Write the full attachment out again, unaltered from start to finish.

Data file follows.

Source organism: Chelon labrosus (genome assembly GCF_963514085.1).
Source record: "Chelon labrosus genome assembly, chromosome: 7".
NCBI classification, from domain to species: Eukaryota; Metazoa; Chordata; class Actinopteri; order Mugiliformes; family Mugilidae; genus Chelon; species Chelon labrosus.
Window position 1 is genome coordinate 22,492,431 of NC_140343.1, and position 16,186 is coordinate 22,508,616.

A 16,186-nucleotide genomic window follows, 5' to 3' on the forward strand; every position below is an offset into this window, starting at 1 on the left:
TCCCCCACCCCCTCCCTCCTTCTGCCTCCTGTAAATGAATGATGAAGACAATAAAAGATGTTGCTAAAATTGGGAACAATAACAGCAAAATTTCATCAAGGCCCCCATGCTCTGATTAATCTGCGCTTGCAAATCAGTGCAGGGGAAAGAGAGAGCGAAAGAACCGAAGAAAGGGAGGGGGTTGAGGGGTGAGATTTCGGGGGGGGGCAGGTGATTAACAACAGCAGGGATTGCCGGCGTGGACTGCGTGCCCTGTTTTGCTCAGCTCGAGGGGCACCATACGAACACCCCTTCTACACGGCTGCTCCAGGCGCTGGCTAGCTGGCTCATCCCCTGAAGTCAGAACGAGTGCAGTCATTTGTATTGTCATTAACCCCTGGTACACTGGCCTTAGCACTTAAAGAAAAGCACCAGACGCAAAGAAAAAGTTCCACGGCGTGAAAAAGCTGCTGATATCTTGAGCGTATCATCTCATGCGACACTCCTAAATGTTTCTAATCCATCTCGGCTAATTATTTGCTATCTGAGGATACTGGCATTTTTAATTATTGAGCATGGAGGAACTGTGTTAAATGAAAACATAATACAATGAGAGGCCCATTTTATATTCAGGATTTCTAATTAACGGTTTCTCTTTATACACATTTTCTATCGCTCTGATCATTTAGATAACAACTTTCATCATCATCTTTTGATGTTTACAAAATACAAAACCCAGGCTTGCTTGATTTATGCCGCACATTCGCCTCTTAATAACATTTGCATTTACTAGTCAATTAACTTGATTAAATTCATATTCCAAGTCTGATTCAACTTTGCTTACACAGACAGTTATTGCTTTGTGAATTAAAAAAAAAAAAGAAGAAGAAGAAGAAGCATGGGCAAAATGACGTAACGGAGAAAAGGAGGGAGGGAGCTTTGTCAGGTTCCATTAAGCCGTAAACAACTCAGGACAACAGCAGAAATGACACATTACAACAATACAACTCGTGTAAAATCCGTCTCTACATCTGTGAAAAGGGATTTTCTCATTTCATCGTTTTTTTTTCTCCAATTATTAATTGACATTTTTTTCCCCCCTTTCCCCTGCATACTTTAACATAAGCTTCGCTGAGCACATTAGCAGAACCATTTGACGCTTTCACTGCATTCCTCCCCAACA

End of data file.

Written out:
Source organism: Chelon labrosus (genome assembly GCF_963514085.1).
Source record: "Chelon labrosus genome assembly, chromosome: 7".
NCBI classification, from domain to species: Eukaryota; Metazoa; Chordata; class Actinopteri; order Mugiliformes; family Mugilidae; genus Chelon; species Chelon labrosus.
Window position 1 is genome coordinate 22,492,431 of NC_140343.1, and position 16,186 is coordinate 22,508,616.

A 16,186-nucleotide genomic window follows, 5' to 3' on the forward strand; every position below is an offset into this window, starting at 1 on the left:
TCCCCCACCCCCTCCCTCCTTCTGCCTCCTGTAAATGAATGATGAAGACAATAAAAGATGTTGCTAAAATTGGGAACAATAACAGCAAAATTTCATCAAGGCCCCCATGCTCTGATTAATCTGCGCTTGCAAATCAGTGCAGGGGAAAGAGAGAGCGAAAGAACCGAAGAAAGGGAGGGGGTTGAGGGGTGAGATTTCGGGGGGGGGCAGGTGATTAACAACAGCAGGGATTGCCGGCGTGGACTGCGTGCCCTGTTTTGCTCAGCTCGAGGGGCACCATACGAACACCCCTTCTACACGGCTGCTCCAGGCGCTGGCTAGCTGGCTCATCCCCTGAAGTCAGAACGAGTGCAGTCATTTGTATTGTCATTAACCCCTGGTACACTGGCCTTAGCACTTAAAGAAAAGCACCAGACGCAAAGAAAAAGTTCCACGGCGTGAAAAAGCTGCTGATATCTTGAGCGTATCATCTCATGCGACACTCCTAAATGTTTCTAATCCATCTCGGCTAATTATTTGCTATCTGAGGATACTGGCATTTTTAATTATTGAGCATGGAGGAACTGTGTTAAATGAAAACATAATACAATGAGAGGCCCATTTTATATTCAGGATTTCTAATTAACGGTTTCTCTTTATACACATTTTCTATCGCTCTGATCATTTAGATAACAACTTTCATCATCATCTTTTGATGTTTACAAAATACAAAACCCAGGCTTGCTTGATTTATGCCGCACATTCGCCTCTTAATAACATTTGCATTTACTAGTCAATTAACTTGATTAAATTCATATTCCAAGTCTGATTCAACTTTGCTTACACAGACAGTTATTGCTTTGTGAATTAAAAAAAAAAAAGAAGAAGAAGAAGAAGCATGGGCAAAATGACGTAACGGAGAAAAGGAGGGAGGGAGCTTTGTCAGGTTCCATTAAGCCGTAAACAACTCAGGACAACAGCAGAAATGACACATTACAACAATACAACTCGTGTAAAATCCGTCTCTACATCTGTGAAAAGGGATTTTCTCATTTCATCGTTTTTTTTTCTCCAATTATTAATTGACATTTTTTTCCCCCCTTTCCCCTGCATACTTTAACATAAGCTTCGCTGAGCACATTAGCAGAACCATTTGACGCTTTCACTGCATTCCTCCCCAACA